The term "pit bull" is a puzzling term for many, as it doesn't refer to just one specific canine breed. Although it mostly refers to American pit bull terriers and American Staffordshire terriers, it also is used occasionally for other breeds. Pit bulls are grouped together because of several common physical characteristics -- short fur, broad skulls and sturdy, sinewy physiques. Identifying the individual breeds is usually a simple task, however.
About American Pit Bull Terrier
American pit bull terriers, as their name expresses, hail from U.S. soil. Although the breed is indeed American, it roots are in the British Isles, in powerful dogs from both Ireland and England. American pit bull terriers came about due to crossing together fighting terriers and fighting bulldogs from across the pond. American pit bull terriers are thought of as being so American that "Yankee bulldog" is actually a common moniker for them.
American Staffordshire Terrier Roots
American Staffordshire terriers are also American dogs with strong British heritage. These mid-sized canines were developed as a result of breeding English bulldogs with various other types of terriers, possibly including English smooth terriers. American Staffordshire terriers once were known simply as Staffordshire terriers, but the "American" part was introduced to stop people from mixing them up with another breed -- Staffordshire bull terriers.
American Bulldog Origins
American bulldogs are sometimes called pit bulls, although not as frequently as American pit bull terriers and American Staffordshire terriers. These sporty pooches, body-wise, are similar to the other pit bulls, with wide heads and nimble movements. American bulldogs originated in America, but their forefathers were the tough working bulldogs -- from the United Kingdom -- that diligently protected the farms of British settlers who moved to the U.S. southern region. Once World War II came to a close, these bulldogs had practically died out. A breeder by the name of John M. Johnson worked to bring them back, however, why is how American bulldogs officially emerged as a breed, complete with a breed standard.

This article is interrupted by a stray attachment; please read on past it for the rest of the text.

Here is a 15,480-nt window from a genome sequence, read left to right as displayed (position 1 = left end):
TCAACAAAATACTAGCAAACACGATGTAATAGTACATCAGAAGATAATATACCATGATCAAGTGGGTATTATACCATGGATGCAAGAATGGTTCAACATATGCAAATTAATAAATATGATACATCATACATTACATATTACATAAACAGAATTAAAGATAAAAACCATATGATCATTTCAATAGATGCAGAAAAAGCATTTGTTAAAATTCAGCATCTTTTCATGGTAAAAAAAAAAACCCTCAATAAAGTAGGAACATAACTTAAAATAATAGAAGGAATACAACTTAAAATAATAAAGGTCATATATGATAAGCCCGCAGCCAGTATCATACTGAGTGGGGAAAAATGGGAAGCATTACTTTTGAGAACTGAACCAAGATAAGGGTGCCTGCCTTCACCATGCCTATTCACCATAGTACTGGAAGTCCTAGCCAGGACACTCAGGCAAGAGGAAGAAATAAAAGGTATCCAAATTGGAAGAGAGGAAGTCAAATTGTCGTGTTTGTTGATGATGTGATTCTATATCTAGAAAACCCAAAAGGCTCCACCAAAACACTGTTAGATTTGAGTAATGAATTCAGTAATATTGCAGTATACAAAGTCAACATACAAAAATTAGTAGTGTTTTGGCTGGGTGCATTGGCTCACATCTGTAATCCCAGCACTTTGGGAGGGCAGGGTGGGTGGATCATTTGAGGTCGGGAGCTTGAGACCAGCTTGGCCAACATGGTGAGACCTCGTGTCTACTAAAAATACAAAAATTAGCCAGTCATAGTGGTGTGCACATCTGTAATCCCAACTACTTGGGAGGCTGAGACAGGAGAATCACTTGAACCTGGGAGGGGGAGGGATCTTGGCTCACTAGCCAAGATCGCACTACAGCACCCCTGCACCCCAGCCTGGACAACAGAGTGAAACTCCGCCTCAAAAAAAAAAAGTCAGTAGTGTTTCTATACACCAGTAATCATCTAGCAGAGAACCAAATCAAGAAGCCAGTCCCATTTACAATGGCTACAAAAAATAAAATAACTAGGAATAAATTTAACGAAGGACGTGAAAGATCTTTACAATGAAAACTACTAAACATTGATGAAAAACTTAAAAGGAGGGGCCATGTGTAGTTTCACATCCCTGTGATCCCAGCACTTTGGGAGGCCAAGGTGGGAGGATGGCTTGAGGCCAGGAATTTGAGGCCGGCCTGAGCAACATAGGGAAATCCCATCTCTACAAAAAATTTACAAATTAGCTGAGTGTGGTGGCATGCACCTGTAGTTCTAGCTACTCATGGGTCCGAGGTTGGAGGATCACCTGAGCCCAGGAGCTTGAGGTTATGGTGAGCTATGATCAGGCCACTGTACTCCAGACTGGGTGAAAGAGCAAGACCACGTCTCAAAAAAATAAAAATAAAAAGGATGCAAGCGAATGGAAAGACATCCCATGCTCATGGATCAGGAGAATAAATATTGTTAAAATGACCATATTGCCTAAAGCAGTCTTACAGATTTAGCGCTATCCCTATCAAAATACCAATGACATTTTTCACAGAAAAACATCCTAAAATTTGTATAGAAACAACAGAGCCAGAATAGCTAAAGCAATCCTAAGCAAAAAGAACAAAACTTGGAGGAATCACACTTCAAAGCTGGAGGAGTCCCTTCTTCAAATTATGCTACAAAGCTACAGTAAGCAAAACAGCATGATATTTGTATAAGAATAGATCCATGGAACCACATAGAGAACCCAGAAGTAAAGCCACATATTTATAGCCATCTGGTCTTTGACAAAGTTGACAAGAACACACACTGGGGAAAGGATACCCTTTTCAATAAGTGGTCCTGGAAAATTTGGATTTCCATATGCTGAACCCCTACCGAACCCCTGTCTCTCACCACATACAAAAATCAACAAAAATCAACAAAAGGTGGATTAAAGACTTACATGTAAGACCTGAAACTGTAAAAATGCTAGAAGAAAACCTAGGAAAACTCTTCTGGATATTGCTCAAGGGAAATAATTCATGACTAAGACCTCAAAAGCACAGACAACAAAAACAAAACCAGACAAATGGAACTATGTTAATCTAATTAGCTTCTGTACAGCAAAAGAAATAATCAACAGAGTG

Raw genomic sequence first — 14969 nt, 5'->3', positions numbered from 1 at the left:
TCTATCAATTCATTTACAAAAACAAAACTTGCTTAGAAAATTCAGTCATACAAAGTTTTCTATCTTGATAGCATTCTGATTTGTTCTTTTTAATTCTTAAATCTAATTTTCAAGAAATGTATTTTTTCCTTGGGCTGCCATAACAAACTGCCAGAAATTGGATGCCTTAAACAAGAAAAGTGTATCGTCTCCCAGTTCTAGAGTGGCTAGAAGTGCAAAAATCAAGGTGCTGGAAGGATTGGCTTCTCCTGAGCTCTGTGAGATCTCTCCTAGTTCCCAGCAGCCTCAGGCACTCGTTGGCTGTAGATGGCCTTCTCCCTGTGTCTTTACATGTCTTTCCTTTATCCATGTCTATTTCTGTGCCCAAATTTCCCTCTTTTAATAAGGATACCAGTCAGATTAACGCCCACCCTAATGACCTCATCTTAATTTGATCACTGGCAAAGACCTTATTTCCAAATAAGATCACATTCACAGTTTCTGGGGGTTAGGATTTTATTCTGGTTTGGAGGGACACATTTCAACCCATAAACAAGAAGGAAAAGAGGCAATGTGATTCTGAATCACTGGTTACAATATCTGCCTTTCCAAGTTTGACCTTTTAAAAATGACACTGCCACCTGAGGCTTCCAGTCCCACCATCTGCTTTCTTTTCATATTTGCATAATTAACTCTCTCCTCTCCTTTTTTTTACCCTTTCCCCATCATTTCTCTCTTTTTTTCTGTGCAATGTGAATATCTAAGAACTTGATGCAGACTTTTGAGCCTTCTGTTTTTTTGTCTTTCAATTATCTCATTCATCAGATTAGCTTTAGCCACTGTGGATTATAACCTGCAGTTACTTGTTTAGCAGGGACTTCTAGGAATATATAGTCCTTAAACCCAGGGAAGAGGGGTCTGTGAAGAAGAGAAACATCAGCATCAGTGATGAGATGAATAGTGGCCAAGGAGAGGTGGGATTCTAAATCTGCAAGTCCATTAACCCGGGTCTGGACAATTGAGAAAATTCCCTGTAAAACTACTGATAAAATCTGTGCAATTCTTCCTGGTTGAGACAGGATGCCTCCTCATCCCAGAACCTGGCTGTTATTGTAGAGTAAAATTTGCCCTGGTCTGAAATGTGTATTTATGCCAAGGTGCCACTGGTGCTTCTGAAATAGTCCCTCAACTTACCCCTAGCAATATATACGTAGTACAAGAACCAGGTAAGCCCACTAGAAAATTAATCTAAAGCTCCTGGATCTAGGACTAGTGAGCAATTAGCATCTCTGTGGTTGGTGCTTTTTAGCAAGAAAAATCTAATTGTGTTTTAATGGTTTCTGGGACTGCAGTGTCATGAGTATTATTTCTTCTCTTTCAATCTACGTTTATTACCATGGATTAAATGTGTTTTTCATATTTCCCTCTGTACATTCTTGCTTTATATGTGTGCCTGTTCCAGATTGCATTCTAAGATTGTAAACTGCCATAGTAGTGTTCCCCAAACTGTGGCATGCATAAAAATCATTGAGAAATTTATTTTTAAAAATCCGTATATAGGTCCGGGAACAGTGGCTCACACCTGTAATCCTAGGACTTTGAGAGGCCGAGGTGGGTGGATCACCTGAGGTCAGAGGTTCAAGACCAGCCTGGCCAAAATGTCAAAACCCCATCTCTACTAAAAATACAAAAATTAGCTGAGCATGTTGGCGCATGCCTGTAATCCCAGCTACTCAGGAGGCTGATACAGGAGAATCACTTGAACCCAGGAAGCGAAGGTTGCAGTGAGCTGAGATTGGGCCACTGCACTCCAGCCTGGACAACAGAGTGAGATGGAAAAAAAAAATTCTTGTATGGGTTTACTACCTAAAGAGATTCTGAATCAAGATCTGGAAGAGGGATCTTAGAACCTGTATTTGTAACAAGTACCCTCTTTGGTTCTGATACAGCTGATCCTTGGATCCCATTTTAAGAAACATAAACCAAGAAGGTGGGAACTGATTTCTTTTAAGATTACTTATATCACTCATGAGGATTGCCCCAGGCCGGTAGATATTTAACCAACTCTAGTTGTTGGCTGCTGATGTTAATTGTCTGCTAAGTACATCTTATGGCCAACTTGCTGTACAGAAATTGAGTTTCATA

Bull Terrier Background
Bull terriers are in the same camp as American bulldogs -- "occasional pit bulls." These dogs, however, were bred and established in England, where they, along with Staffordshire bull terriers, were previously known as "the Bull and Terriers." English white terriers and working bulldogs are the ancestors of today's bull terriers. The former breed no longer exists. English white terriers were prick-eared pooches that died out after developing reputations for being overly delicate, health-wise.
Staffordshire Bull Terrier Heritage
Although Staffordshire bull terriers are similarly named to American Staffordshire terriers, they are totally distinct breeds. The former "pit bulls" come from England, specifically Staffordshire. The breed's heritage is a blend of bulldog with a tiny British terrier that resembled the Manchester terrier.